Health policy is one of the most important issues on current social policy agendas, and providing sustainable access to affordable and quality health care is a key challenge worldwide.
Photo: M. Crozet/ILO
It is widely recognized that inadequate access and the lack of prepayment systems for health care are barriers to social and economic development. Each year, an estimated 100 million people yearly fall into poverty due to health care costs, implying sharply reduced opportunities for economic growth.
In this context, key policy issues for countries aiming at extending coverage involve choosing the appropriate financing models for different parts of the population as part of an integrated strategy, identifying the essential and cost-efficient benefit package, and ensuring the necessary institutional infrastructure and human resources to enable benefits to be delivered effectively. Clearly, there is no magic formula. The trend towards the establishment of social health insurance schemes as a means of extending coverage, however, reflects positive experiences in a number of countries in various regions.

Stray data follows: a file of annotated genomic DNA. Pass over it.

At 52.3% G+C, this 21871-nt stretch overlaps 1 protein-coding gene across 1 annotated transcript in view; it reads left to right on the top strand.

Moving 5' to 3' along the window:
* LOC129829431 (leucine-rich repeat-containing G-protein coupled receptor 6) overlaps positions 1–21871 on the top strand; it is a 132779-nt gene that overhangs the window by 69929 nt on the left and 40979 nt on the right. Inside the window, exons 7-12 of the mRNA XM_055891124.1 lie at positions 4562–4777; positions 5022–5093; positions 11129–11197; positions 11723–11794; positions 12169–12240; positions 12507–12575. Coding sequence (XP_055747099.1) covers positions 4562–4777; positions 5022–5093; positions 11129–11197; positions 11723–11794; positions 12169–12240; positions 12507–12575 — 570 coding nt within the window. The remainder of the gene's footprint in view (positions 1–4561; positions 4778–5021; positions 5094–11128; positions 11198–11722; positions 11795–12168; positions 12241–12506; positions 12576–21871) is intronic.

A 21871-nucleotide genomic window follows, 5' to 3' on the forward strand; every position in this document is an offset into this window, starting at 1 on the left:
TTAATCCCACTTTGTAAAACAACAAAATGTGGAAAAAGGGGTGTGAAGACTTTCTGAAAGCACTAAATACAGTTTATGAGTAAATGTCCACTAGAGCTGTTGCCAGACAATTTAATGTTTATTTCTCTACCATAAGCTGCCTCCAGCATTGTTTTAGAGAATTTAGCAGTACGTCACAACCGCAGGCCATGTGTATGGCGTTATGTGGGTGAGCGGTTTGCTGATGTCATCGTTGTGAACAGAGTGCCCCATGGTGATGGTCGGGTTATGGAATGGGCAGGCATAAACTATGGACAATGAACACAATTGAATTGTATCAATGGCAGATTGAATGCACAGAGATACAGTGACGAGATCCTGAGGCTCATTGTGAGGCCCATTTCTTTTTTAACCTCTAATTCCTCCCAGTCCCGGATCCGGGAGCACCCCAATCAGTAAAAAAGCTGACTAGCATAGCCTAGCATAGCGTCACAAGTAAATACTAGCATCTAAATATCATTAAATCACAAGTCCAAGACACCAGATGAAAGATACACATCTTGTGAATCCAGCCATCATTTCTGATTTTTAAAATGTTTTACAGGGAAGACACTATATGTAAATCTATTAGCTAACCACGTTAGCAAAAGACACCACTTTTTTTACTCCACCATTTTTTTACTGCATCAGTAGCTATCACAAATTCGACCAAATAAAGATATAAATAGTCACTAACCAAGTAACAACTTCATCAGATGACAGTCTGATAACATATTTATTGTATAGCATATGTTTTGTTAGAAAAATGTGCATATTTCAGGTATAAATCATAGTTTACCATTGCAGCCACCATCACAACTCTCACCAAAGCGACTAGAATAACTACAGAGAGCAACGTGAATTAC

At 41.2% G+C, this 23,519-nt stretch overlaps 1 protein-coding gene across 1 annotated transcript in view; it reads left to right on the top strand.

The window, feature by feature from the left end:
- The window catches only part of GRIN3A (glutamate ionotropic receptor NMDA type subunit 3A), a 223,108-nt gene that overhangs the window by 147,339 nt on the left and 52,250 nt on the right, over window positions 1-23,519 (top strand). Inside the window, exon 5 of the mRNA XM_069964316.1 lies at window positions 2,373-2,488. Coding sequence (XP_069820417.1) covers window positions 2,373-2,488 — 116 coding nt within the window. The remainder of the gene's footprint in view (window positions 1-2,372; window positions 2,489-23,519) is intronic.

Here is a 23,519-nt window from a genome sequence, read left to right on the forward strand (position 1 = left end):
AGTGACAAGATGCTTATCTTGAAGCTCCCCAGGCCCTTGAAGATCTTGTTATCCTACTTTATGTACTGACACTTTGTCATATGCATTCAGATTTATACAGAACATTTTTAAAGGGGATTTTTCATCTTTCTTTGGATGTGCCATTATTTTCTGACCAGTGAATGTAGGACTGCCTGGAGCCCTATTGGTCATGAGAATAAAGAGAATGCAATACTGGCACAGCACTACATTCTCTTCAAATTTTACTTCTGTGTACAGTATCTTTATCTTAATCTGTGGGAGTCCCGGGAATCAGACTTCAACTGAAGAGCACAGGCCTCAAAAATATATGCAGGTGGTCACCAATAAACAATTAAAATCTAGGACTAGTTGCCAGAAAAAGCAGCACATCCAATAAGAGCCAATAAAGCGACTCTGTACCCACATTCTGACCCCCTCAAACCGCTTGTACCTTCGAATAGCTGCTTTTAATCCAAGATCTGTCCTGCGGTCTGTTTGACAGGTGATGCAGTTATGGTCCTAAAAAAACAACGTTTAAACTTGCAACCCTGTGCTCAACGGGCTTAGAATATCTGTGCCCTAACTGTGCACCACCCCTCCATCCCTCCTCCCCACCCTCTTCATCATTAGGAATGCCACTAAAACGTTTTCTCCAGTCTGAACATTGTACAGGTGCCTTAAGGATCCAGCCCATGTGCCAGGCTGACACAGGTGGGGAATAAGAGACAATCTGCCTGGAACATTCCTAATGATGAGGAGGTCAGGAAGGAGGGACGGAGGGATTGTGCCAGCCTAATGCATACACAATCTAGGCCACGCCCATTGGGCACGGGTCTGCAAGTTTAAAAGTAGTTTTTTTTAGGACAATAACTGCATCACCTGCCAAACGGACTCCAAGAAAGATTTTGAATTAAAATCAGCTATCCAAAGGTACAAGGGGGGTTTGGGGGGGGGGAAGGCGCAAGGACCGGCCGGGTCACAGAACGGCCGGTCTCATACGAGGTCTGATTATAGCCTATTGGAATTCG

The practical challenges for extending and securing access to affordable and quality health care differ from country to country. However, strategies must find answers to the common challenges of increasing health care costs arising from innovation in medical technology and drugs, increasing demands from patients, epidemiological developments, demographic changes, inequities in health, and the globalization of the health care market. To cope with these challenges, the focus on financing issues has recently been complemented by increased efforts to make better use of limited resources – to increase the efficiency of the health care system and improve the value for money in terms of health outcomes, quality and consumer satisfaction.
Some of the most important tools and policy measures that are being discussed and implemented at present are early prevention and detection; coordination of different health care sectors and between health care, rehabilitation and community care; health technology assessment; evidence-based guidelines; pay for performance; empowerment of patients; quality and outcome measurement; use of e-health applications, such as electronic medical records; and specific programmes for patients with chronic and long-term conditions.
Extending and securing sustainable access to affordable and quality health care is a key objective of the International Social Security Association (ISSA) and relies in many countries on the performance and capacities of ISSA member institutions. The ISSA’s efforts to provide members with topical knowledge, networks and technical information is targeted at supporting their national efforts to work towards achieving and securing coverage for their populations.